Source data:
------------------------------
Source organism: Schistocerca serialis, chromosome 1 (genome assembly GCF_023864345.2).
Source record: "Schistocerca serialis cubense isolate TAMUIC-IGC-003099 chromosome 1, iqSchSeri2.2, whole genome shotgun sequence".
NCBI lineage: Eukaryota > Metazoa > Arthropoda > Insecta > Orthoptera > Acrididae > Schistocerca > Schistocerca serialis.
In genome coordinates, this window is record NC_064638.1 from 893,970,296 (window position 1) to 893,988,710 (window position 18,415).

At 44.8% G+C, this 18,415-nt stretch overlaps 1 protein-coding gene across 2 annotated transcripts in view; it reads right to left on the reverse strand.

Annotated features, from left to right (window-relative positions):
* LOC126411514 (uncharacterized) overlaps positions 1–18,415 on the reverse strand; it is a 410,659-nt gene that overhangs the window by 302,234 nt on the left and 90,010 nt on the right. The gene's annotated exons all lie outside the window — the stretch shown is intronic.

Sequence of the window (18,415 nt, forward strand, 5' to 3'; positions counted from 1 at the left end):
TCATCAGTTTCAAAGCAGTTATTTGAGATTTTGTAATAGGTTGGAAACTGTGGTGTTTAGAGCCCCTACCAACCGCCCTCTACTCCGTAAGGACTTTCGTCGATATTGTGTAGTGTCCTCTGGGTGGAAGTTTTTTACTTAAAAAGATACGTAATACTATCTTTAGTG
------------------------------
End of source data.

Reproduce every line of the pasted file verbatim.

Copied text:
Source organism: Schistocerca serialis, chromosome 1 (genome assembly GCF_023864345.2).
Source record: "Schistocerca serialis cubense isolate TAMUIC-IGC-003099 chromosome 1, iqSchSeri2.2, whole genome shotgun sequence".
NCBI lineage: Eukaryota > Metazoa > Arthropoda > Insecta > Orthoptera > Acrididae > Schistocerca > Schistocerca serialis.
In genome coordinates, this window is record NC_064638.1 from 893,970,296 (window position 1) to 893,988,710 (window position 18,415).

At 44.8% G+C, this 18,415-nt stretch overlaps 1 protein-coding gene across 2 annotated transcripts in view; it reads right to left on the reverse strand.

Annotated features, from left to right (window-relative positions):
* LOC126411514 (uncharacterized) overlaps positions 1–18,415 on the reverse strand; it is a 410,659-nt gene that overhangs the window by 302,234 nt on the left and 90,010 nt on the right. The gene's annotated exons all lie outside the window — the stretch shown is intronic.

Sequence of the window (18,415 nt, forward strand, 5' to 3'; positions counted from 1 at the left end):
TCATCAGTTTCAAAGCAGTTATTTGAGATTTTGTAATAGGTTGGAAACTGTGGTGTTTAGAGCCCCTACCAACCGCCCTCTACTCCGTAAGGACTTTCGTCGATATTGTGTAGTGTCCTCTGGGTGGAAGTTTTTTACTTAAAAAGATACGTAATACTATCTTTAGTG